|"If everyone was jumping off a cliff..." |
by S1501 (Source http://s1501.deviantart.com/)
# 1 in the Series "Applied Social Psychology"Knowledge is power, as the saying goes.
One of the greatest gifts that late 20th and early 21st centuries have given us is an appreciation of how we humans actually behave in groups. And our predictable biases that can be manipulated by dishonest marketers and hucksters to act in ways that run contrary to our best interest.
Even economics, whose classical theory includes the tenet that people in economics transactions make a rational decision to optimize their payoffs, turns out to be wrong. And people will make the same incorrect move at a relatively predictable rate. Which leads to Dan Ariely's seemingly nonsense title Predictably Irrational.
So knowledge is power. If you know that you have "defects" which kludge up you're thinking, you can defend against them.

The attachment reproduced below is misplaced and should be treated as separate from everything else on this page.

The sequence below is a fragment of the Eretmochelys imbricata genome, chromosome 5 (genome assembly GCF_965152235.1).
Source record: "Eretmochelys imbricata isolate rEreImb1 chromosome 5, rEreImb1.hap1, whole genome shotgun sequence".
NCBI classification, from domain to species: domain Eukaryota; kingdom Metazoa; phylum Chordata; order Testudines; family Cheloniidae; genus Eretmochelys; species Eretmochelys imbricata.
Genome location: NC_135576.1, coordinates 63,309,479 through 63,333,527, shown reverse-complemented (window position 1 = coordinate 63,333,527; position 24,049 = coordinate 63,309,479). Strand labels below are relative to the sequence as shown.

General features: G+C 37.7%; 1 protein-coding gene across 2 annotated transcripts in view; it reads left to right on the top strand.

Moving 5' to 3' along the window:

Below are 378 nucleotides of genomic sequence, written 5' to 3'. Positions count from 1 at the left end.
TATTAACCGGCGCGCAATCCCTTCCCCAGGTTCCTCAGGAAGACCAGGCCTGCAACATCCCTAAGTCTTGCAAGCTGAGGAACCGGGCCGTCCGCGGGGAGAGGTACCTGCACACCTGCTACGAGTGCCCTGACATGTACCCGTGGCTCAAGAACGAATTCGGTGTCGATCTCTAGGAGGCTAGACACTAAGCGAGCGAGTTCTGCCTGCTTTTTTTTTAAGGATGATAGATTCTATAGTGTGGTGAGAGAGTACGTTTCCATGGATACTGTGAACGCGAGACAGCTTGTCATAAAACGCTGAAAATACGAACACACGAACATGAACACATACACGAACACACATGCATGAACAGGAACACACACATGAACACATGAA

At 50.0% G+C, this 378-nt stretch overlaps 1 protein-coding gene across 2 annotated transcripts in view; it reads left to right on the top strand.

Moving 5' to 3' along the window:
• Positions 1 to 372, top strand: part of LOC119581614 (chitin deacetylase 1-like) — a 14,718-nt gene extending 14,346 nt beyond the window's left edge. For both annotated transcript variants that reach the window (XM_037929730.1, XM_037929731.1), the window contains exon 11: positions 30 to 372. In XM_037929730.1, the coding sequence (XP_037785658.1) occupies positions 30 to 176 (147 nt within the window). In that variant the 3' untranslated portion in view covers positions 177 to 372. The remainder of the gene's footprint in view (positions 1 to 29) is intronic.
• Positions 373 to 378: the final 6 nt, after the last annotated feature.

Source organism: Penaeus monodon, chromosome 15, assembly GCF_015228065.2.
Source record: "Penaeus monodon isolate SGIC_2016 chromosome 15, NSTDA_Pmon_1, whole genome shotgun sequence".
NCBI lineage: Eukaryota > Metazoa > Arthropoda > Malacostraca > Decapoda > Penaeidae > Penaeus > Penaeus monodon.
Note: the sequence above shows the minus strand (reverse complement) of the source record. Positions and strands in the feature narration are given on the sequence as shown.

Which leads us to today's topic: Conformity. And why do we tend to mimic others?
The classic and most ingeniously simple of the experiments that track our tendency to conform were performed in the 1950's by psychologist Solomon Asch. The inital experiment was simple:
- Fill a room with 7 "confederates," who are in cahoots with the experimentor.
- Have the experimental subject, who assumes that your plants are just regular subjects, seated last.
Cards from the Asch Experiment (source: Wikipedia)
- Flash a series of cards showing two groups of lines. Group A has 1 line, and Group B has 3 lines. Tell the group that "Your task is to measure which line from Group B is the same length as the line in Group A.
- Have a confederate give an obviously incorrect answer, making sure that the others do as well.
- Test how often the test subject (AKA the "Patsy") follows the crowd, even when he or she knows that they are answering incorrectly.
The results? Student error increased from near perfect to a 1/3 error rate. Incredible. All to comply with the group, and not make waves with the group.
Which is pretty scary. Because it turns out we are a bit like lemmings after all.
The Moral Of the Story: If you are in a group, pay attention to what you are saying. And don't go along with something you know that, if you were alone, you just would not do.
By the way, below is a video of Asch performing the actual experiment. Pretty neat.